Friday, October 20, 2006

The Geek Bard.

Maybe it's just because I'm white and nerdy, but I thought this paean to Weird Al qualified as pretty great. A Youtube perusal of his work shows that the spoofs still play pretty well, and the article argues that Weird Al actually has larger cultural significance than just silliness. Says the article:
Weird Al's essential service is to point out that, from the perspective of the middle-class suburban lifeworld, pop culture itself is weird. This is the paradox of Weird Al's weirdness: He's actually Normal Al, a common-sensical, conservative force. He's Everyman trapped on Neverland Ranch, exposing as many stylistic excesses and false profundities as he can.
If Weird Al's role is to force us to turn a critical eye on our pop culture, maybe his videos should be part of every high school curriculum just to provide a little counterpoint to our teens' bubblegum fantasies. Though they might want to leave my favorite of Weird Al's little ditties--his spoof of Bob Dylan's Subterranean Homesick Blues--out of that particular curriculum, seeing as Joe Average Teen is probably a little more in touch with Chamillionaire and Justin Timberlake than with Mumbling Bob.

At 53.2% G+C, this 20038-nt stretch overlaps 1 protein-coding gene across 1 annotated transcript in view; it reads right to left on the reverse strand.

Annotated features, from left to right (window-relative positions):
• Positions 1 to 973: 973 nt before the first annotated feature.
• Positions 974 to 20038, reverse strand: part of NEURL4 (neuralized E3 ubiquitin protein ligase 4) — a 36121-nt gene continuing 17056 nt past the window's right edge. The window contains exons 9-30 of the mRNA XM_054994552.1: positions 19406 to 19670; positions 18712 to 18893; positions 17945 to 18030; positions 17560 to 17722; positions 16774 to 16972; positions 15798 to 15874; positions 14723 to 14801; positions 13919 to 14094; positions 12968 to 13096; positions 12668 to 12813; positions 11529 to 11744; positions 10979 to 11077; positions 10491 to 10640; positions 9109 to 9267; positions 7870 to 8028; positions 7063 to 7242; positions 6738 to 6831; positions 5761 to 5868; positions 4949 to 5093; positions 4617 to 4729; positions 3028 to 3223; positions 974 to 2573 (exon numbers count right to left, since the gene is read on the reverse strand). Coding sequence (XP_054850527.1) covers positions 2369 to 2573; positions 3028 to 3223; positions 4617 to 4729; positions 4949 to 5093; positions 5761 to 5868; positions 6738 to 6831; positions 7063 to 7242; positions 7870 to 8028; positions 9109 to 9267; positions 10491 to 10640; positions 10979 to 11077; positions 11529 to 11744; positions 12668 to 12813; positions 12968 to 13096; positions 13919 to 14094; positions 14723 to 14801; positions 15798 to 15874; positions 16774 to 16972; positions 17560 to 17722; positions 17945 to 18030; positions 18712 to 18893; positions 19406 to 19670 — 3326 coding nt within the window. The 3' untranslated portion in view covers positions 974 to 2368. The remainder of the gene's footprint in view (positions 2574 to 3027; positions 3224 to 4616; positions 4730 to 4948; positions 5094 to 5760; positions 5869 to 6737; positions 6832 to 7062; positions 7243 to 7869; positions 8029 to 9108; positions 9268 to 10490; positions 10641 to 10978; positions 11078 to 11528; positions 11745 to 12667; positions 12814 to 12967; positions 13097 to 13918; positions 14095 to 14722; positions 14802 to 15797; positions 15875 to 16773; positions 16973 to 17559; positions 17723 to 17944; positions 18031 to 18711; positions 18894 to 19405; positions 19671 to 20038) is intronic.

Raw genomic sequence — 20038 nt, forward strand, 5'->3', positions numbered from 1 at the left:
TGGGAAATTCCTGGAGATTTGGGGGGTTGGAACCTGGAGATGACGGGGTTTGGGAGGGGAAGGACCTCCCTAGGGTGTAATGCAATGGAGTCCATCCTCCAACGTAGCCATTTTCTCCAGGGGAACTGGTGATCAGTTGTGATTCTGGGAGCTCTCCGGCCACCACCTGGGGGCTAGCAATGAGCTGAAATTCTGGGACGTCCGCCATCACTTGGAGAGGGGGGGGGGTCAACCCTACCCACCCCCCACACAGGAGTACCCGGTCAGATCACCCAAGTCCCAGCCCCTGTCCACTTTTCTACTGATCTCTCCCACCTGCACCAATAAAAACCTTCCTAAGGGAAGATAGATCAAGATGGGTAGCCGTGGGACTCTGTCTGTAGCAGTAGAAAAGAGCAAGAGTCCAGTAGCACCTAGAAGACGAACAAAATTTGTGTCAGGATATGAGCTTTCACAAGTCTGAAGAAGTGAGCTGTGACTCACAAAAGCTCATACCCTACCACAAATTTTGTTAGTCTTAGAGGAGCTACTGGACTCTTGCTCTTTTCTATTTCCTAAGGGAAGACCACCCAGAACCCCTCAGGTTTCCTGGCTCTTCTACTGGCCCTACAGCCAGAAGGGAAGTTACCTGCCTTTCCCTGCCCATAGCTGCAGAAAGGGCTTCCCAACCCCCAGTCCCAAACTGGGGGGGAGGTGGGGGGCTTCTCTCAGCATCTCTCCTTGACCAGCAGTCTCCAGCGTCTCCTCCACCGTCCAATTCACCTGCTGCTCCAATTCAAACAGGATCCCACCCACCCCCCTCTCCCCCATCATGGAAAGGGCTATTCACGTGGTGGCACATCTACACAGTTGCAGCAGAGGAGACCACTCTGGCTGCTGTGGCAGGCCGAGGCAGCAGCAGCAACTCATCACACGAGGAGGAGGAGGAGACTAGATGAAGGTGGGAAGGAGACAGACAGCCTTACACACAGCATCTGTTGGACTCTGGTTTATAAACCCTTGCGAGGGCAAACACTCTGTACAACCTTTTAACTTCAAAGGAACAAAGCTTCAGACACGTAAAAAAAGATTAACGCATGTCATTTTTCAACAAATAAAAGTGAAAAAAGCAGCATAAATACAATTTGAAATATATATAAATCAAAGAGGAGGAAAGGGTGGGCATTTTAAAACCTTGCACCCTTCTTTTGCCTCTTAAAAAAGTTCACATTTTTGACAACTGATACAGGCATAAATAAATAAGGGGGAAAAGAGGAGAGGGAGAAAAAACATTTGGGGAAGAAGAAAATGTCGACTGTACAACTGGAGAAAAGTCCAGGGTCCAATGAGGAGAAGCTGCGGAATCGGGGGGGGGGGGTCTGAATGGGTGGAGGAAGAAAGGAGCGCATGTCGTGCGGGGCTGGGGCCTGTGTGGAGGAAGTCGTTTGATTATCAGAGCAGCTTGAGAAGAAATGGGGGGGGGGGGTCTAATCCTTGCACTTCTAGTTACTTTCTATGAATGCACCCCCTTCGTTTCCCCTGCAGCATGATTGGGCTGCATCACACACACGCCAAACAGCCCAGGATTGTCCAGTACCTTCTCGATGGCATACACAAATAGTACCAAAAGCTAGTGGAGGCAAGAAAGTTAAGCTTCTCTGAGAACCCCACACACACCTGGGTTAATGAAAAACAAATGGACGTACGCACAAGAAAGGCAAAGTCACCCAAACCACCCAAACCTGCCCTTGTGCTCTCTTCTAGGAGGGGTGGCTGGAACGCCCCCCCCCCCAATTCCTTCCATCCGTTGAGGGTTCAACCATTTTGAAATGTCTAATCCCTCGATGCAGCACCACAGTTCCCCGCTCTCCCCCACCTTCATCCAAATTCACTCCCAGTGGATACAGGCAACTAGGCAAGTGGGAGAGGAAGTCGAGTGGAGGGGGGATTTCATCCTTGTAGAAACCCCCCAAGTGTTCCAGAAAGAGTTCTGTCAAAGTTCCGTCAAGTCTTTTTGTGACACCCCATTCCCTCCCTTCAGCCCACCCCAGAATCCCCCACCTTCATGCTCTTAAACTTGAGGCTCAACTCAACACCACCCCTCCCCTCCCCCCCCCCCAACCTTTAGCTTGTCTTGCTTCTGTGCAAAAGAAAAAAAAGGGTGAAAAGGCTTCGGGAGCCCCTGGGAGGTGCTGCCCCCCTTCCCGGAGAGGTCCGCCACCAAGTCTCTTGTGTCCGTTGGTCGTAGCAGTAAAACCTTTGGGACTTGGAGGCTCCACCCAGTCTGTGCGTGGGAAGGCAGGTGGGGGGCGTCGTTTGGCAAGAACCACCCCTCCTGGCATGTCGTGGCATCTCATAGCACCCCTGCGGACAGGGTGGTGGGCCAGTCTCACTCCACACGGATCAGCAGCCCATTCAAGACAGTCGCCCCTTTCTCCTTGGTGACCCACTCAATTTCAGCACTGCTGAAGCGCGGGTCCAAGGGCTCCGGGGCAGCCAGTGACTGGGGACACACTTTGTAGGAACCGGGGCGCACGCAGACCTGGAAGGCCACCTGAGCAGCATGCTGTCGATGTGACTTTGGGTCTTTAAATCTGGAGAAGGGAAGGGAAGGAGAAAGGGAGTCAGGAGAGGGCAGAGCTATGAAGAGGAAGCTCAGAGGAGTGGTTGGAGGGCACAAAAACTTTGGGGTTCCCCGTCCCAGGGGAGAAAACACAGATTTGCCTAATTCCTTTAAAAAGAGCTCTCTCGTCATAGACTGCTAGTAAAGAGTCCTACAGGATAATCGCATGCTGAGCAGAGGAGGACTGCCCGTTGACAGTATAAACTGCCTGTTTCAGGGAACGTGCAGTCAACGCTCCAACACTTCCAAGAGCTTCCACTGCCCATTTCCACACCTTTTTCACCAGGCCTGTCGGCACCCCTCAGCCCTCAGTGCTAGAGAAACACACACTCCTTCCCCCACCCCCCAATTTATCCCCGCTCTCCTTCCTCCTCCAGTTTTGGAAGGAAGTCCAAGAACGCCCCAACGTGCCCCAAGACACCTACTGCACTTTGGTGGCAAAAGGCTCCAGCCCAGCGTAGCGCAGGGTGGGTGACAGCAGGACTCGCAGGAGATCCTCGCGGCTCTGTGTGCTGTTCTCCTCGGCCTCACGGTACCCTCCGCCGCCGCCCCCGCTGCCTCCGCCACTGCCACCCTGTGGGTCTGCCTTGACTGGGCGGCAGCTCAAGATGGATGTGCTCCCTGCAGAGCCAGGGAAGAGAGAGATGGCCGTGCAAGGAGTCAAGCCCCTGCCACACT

Friday, October 06, 2006

Changing Headlines

Watching headlines change on the New York Times home page can be pretty revealing. Unfortunately, the Times doesn't provide a mechanism for readers to track changes to headlines or articles (at least not that I know of). Here's an interesting modification that I caught today. A couple hours ago, the headline for this article was something to the effect of "Google Acquired YouTube for $1.6B." The headline now reads "Google Is Said to Set Sights on YouTube." Perhaps the editors were a little too quick to pull the trigger? There's nothing like getting the scoop, is there?